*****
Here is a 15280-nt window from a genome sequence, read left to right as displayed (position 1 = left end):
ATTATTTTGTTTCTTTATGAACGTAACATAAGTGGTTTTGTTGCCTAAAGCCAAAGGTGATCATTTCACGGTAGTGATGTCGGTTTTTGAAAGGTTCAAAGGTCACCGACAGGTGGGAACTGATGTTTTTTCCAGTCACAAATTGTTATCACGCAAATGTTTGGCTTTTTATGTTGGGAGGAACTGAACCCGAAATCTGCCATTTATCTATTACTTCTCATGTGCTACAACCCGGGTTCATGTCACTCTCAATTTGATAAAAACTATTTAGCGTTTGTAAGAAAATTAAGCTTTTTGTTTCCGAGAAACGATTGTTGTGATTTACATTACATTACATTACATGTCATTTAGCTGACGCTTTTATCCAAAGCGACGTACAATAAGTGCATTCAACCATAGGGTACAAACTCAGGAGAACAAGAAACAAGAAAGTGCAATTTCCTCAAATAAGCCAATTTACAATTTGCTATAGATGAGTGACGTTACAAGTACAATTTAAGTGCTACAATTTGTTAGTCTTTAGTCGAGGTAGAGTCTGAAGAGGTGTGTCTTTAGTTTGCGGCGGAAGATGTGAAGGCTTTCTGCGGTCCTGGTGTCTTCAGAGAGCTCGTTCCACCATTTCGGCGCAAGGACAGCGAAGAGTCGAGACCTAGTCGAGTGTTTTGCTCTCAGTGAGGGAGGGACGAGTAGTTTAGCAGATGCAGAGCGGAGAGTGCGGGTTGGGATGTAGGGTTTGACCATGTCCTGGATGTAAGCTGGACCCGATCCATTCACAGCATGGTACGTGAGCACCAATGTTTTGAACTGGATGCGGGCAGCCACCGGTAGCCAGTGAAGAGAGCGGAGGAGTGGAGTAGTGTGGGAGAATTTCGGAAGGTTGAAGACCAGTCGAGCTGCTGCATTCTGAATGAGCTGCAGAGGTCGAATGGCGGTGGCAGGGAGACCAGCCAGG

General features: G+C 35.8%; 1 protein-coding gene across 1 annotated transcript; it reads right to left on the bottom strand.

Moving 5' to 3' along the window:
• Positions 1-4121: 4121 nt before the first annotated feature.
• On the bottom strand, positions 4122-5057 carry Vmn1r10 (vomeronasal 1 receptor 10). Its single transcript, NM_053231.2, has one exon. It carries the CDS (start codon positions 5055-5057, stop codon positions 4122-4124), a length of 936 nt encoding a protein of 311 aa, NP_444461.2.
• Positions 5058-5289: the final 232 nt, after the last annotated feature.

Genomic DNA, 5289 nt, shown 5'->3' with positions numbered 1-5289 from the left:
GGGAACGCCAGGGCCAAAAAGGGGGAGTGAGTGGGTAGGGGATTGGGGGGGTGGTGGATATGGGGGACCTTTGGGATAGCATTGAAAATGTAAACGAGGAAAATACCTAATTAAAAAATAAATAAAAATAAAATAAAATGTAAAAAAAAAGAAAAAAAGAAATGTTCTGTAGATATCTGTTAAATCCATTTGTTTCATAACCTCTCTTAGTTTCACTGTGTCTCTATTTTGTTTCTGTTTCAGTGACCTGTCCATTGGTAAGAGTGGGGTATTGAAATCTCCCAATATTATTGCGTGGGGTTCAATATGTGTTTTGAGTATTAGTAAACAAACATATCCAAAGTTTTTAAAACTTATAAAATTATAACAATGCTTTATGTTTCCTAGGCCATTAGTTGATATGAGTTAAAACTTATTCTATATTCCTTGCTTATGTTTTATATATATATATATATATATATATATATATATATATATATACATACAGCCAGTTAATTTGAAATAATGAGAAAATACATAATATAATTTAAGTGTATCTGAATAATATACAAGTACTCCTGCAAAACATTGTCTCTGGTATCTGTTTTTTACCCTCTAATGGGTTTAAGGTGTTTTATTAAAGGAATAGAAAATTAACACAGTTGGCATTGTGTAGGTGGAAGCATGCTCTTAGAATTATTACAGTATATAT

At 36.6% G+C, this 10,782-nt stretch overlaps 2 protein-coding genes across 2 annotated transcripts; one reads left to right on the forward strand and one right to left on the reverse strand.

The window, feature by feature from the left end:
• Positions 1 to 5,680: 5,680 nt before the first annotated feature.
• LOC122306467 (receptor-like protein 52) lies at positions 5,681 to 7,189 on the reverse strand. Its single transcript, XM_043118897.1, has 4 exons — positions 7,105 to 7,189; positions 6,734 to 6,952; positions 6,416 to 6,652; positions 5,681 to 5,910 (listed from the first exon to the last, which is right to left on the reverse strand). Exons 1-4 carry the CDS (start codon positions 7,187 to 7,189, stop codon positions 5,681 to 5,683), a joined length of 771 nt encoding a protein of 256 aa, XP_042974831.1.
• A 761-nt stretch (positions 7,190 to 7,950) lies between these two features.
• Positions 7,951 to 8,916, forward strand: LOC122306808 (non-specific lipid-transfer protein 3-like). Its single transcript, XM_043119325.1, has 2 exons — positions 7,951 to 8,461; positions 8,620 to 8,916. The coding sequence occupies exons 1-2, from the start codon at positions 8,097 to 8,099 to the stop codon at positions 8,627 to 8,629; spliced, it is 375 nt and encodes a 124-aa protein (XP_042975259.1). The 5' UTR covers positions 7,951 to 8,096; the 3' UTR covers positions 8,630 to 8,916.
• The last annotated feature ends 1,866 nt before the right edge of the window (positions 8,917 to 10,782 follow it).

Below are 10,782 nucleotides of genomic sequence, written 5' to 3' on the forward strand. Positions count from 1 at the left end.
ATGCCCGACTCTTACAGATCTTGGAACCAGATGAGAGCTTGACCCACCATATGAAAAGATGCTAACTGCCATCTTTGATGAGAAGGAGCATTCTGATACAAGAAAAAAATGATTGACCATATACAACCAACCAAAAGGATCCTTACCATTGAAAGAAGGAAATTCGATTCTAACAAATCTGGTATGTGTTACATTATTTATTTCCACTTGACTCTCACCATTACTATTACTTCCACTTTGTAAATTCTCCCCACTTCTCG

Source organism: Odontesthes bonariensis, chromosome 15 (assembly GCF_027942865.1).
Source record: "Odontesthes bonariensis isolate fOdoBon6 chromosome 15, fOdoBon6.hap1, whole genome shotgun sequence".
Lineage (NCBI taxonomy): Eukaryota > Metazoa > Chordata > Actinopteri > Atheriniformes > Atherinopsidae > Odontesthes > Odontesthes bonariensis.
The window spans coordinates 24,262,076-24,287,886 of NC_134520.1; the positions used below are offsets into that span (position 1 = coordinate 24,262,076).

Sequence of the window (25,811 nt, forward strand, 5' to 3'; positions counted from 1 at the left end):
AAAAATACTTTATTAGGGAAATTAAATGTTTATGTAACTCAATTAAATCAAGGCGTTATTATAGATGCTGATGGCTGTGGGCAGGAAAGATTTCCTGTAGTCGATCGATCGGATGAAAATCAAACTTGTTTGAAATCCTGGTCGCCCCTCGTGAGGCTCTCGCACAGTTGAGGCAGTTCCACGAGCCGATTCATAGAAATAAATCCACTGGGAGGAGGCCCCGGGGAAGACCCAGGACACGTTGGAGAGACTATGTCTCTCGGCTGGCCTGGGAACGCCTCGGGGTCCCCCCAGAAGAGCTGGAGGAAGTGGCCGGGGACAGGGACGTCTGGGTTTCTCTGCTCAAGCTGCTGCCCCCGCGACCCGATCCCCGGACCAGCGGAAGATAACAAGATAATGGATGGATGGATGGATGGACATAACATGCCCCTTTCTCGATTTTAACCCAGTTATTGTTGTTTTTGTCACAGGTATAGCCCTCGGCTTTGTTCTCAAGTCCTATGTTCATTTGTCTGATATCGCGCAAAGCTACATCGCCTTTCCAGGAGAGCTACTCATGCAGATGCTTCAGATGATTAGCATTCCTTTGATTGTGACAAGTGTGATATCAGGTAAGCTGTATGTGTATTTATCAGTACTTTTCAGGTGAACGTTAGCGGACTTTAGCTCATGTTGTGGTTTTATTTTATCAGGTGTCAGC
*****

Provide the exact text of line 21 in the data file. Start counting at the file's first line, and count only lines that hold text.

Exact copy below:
Lineage (NCBI taxonomy): Eukaryota > Metazoa > Chordata > Actinopteri > Atheriniformes > Atherinopsidae > Odontesthes > Odontesthes bonariensis.